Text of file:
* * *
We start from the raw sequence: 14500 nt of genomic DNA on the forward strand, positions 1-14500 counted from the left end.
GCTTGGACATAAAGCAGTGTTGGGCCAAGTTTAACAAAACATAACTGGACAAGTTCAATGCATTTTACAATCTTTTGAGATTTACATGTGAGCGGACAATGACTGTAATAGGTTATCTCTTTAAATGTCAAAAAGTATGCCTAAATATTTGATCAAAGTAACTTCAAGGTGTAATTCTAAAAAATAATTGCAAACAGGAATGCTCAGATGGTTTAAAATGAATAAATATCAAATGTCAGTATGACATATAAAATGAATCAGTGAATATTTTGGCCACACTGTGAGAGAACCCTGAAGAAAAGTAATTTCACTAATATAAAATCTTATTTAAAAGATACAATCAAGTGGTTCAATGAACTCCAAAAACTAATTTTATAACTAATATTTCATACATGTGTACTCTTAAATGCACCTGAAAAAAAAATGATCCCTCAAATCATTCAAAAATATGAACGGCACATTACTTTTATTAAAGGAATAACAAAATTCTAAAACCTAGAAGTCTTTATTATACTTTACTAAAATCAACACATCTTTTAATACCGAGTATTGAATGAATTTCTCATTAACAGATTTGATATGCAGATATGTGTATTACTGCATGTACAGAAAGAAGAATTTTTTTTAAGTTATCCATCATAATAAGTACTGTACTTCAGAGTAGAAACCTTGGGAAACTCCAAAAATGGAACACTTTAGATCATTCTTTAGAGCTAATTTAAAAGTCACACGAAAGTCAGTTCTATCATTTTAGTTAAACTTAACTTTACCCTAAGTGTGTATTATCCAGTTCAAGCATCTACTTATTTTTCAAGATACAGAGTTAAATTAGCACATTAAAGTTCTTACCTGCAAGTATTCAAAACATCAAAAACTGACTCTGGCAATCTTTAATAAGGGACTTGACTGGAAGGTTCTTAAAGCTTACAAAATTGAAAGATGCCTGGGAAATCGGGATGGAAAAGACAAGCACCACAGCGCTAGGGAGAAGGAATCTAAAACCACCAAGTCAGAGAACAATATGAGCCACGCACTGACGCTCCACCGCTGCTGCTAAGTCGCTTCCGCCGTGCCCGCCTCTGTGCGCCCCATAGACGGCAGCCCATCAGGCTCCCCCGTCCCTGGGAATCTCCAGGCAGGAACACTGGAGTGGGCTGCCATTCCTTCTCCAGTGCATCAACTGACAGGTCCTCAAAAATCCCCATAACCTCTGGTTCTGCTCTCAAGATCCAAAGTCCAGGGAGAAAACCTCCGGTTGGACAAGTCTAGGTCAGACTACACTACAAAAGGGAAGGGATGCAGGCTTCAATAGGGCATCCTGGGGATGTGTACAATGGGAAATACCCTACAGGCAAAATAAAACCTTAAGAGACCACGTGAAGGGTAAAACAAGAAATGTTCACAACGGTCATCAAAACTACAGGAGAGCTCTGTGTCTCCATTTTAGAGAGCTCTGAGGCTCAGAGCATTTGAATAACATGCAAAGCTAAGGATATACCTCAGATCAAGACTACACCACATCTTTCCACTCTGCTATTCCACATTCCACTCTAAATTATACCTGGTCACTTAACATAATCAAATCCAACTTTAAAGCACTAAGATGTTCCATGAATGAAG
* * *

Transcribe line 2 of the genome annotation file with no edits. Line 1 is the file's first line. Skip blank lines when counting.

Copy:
GCTTGGACATAAAGCAGTGTTGGGCCAAGTTTAACAAAACATAACTGGACAAGTTCAATGCATTTTACAATCTTTTGAGATTTACATGTGAGCGGACAATGACTGTAATAGGTTATCTCTTTAAATGTCAAAAAGTATGCCTAAATATTTGATCAAAGTAACTTCAAGGTGTAATTCTAAAAAATAATTGCAAACAGGAATGCTCAGATGGTTTAAAATGAATAAATATCAAATGTCAGTATGACATATAAAATGAATCAGTGAATATTTTGGCCACACTGTGAGAGAACCCTGAAGAAAAGTAATTTCACTAATATAAAATCTTATTTAAAAGATACAATCAAGTGGTTCAATGAACTCCAAAAACTAATTTTATAACTAATATTTCATACATGTGTACTCTTAAATGCACCTGAAAAAAAAATGATCCCTCAAATCATTCAAAAATATGAACGGCACATTACTTTTATTAAAGGAATAACAAAATTCTAAAACCTAGAAGTCTTTATTATACTTTACTAAAATCAACACATCTTTTAATACCGAGTATTGAATGAATTTCTCATTAACAGATTTGATATGCAGATATGTGTATTACTGCATGTACAGAAAGAAGAATTTTTTTTAAGTTATCCATCATAATAAGTACTGTACTTCAGAGTAGAAACCTTGGGAAACTCCAAAAATGGAACACTTTAGATCATTCTTTAGAGCTAATTTAAAAGTCACACGAAAGTCAGTTCTATCATTTTAGTTAAACTTAACTTTACCCTAAGTGTGTATTATCCAGTTCAAGCATCTACTTATTTTTCAAGATACAGAGTTAAATTAGCACATTAAAGTTCTTACCTGCAAGTATTCAAAACATCAAAAACTGACTCTGGCAATCTTTAATAAGGGACTTGACTGGAAGGTTCTTAAAGCTTACAAAATTGAAAGATGCCTGGGAAATCGGGATGGAAAAGACAAGCACCACAGCGCTAGGGAGAAGGAATCTAAAACCACCAAGTCAGAGAACAATATGAGCCACGCACTGACGCTCCACCGCTGCTGCTAAGTCGCTTCCGCCGTGCCCGCCTCTGTGCGCCCCATAGACGGCAGCCCATCAGGCTCCCCCGTCCCTGGGAATCTCCAGGCAGGAACACTGGAGTGGGCTGCCATTCCTTCTCCAGTGCATCAACTGACAGGTCCTCAAAAATCCCCATAACCTCTGGTTCTGCTCTCAAGATCCAAAGTCCAGGGAGAAAACCTCCGGTTGGACAAGTCTAGGTCAGACTACACTACAAAAGGGAAGGGATGCAGGCTTCAATAGGGCATCCTGGGGATGTGTACAATGGGAAATACCCTACAGGCAAAATAAAACCTTAAGAGACCACGTGAAGGGTAAAACAAGAAATGTTCACAACGGTCATCAAAACTACAGGAGAGCTCTGTGTCTCCATTTTAGAGAGCTCTGAGGCTCAGAGCATTTGAATAACATGCAAAGCTAAGGATATACCTCAGATCAAGACTACACCACATCTTTCCACTCTGCTATTCCACATTCCACTCTAAATTATACCTGGTCACTTAACATAATCAAATCCAACTTTAAAGCACTAAGATGTTCCATGAATGAAG